In his book The Life of Plants: A Metaphysics of Mixture, philosopher Emanuele Coccia writes that “the living being is an environment for the world in the same way in which the remaining things of the world are the environment of the living individual. Influence always goes in both directions.” In this workshop, each of us will identify a single object of attention (a particular thing, creature or environment—living or dead, animate or inanimate) at the outset, and then explore it in writing for the duration of our time together, sharpening and expanding our reception, perception, and depiction of it through each new poem we write. Drafts may accumulate as one long poem in parts, or as a series of related poems; our aim will be to transfer the energy of our chosen creature, place, or object into the bodies of our poems. Weekly writing prompts will be inspired by poetic series such as Eleni Vakalo’s “Plant Upbringing” and Lydia Davis’s “The Cows,” and individual poems by Yusef Komunyakaa, Liu Xia, Lucille Clifton, Francisco X. Alarcón, Ana Luísa Amaral, Elizabeth Bishop, Federico García Lorca, Jack Spicer, James Schuyler, and Wong May. Influenced and motivated by these voices, Coccia’s words and Simone Weil’s assertion that “attention is the rarest and purest form of generosity,” we’ll trust that the longer we look at and into our subjects—the more time and energy we offer them in the space of our poems—the more clearly and vibrantly they’ll shine through the words we choose to embody them. In discovering and rediscovering their richness, we’ll attempt to learn more about ourselves and our voices as poets.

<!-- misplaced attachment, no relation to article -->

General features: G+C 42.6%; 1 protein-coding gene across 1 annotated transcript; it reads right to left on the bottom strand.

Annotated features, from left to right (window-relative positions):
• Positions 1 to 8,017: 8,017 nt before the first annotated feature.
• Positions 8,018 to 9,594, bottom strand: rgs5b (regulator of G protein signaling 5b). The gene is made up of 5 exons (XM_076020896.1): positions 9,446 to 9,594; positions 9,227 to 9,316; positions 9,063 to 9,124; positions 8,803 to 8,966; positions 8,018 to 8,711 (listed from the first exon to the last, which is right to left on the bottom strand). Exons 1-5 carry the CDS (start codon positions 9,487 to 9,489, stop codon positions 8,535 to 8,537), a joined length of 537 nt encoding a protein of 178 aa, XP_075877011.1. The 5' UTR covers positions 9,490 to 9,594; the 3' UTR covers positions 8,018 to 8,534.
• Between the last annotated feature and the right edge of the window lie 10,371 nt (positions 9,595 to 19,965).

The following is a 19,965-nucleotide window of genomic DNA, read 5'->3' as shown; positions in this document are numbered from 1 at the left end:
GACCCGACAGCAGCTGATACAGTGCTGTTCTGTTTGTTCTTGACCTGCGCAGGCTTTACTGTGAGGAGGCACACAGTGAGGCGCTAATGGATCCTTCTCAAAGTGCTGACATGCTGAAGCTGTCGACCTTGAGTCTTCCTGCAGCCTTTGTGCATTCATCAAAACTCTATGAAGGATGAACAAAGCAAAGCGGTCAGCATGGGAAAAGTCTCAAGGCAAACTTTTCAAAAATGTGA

Workshop Details

  • Professor: Emily Hunt

  • Dates: June 23–July 21, 2019

  • Time: Sundays, 3–6 PM